Friday, August 29, 2008

Supreme Court Rejects "Free Exercise" Defense To Unruh Act Claim

On August 18, 2008, the California Supreme Court decided North Coast Women's Care Medical Group, Inc. v. Superior Court (here), holding that neither the federal nor the California Constitution exempts a medical clinic's physicians from complying with the Unruh Act's prohibition against discrimination based on a patient's sexual orientation. With respect to the federal constitution, the Court held that (1) the federal constitution's "free exercise" clause did not provide a religious exemption to generally applicable regulatory laws that are neutral with respect to religion; and (2) the Unruh's Act's non-discrimination requirement did not violate the doctors' free speech rights. With respect to the state constitution, the Court held that the "free exercise/liberty of conscience" provision embodied in Article I, Section 4 did not give physicians a constitutional defense against the plaintiff's Unruh Act claim. Notably, the Court did not decide whether claims under this provision must be evaluated using the deferential federal standard set forth in Employment Division v. Smith, 494 U.S. 872 (1990), which holds that the federal constitution's "free exercise" clause does not create an exemption to neutral laws of general applicability, or instead must satisfy a more stringent standard such as "strict scrutiny." The Court avoided this issue by holding that the state constitution's free exercise clause did not provide an affirmative defense even if "strict scrutiny" applied, because the Unruh Act serves the State's compelling interest in preventing discrmination and there are no less restrictive means to achieve that goal.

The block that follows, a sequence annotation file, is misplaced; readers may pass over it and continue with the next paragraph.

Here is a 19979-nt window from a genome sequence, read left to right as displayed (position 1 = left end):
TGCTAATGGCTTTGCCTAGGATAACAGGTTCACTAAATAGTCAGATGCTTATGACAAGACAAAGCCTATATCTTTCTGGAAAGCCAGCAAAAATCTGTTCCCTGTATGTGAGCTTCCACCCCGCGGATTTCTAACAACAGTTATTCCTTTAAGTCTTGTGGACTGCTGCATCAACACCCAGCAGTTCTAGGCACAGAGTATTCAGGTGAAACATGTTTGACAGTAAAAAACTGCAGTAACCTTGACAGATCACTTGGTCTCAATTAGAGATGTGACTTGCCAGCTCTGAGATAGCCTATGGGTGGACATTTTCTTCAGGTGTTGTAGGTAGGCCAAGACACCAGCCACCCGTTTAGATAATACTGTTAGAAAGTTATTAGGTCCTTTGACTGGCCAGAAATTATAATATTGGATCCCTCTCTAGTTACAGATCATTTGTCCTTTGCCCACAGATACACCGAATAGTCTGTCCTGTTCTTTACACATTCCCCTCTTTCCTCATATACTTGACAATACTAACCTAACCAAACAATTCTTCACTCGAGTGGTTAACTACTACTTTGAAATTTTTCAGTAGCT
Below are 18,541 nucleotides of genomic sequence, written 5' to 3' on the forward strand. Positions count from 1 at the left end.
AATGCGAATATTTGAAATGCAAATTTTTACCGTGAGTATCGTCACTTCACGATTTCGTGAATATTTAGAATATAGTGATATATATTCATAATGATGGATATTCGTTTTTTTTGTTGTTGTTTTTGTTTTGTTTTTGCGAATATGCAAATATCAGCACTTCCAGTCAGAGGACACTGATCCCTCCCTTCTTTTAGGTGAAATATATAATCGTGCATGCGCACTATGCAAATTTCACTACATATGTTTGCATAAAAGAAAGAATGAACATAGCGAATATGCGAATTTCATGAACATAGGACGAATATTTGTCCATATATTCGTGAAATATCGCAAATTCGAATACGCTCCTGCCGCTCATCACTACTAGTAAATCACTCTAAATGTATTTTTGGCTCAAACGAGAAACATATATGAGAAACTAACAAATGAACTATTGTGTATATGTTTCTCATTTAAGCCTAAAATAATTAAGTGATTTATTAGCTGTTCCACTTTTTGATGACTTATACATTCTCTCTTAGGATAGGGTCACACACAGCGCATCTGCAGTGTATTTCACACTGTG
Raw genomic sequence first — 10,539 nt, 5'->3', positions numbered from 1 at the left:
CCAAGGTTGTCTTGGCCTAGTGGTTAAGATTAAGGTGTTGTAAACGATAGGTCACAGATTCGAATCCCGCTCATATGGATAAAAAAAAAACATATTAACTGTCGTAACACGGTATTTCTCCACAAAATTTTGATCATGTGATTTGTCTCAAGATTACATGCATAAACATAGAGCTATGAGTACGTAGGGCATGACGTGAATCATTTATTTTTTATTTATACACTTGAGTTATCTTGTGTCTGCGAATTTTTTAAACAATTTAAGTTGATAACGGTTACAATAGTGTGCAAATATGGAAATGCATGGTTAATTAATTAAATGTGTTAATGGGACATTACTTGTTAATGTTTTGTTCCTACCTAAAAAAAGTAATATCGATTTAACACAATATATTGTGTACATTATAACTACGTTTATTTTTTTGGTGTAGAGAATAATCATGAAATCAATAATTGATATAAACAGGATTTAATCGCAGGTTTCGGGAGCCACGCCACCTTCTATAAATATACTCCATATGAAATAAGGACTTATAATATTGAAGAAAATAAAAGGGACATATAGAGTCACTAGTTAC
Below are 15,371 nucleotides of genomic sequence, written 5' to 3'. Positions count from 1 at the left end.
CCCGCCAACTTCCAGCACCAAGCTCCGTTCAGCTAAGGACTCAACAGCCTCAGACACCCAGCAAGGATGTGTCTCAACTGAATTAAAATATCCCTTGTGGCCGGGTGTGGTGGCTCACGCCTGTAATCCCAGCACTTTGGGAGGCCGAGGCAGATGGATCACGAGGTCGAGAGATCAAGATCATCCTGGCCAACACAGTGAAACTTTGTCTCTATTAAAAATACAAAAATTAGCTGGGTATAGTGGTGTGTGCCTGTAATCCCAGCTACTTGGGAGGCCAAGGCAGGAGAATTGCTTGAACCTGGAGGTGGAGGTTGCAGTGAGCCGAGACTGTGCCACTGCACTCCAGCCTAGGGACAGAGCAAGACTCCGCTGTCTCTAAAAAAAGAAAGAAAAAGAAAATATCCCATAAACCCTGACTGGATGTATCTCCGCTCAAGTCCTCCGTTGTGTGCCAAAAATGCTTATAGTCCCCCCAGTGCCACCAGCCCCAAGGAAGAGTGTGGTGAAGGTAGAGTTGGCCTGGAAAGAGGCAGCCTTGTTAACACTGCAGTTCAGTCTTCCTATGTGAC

No comments: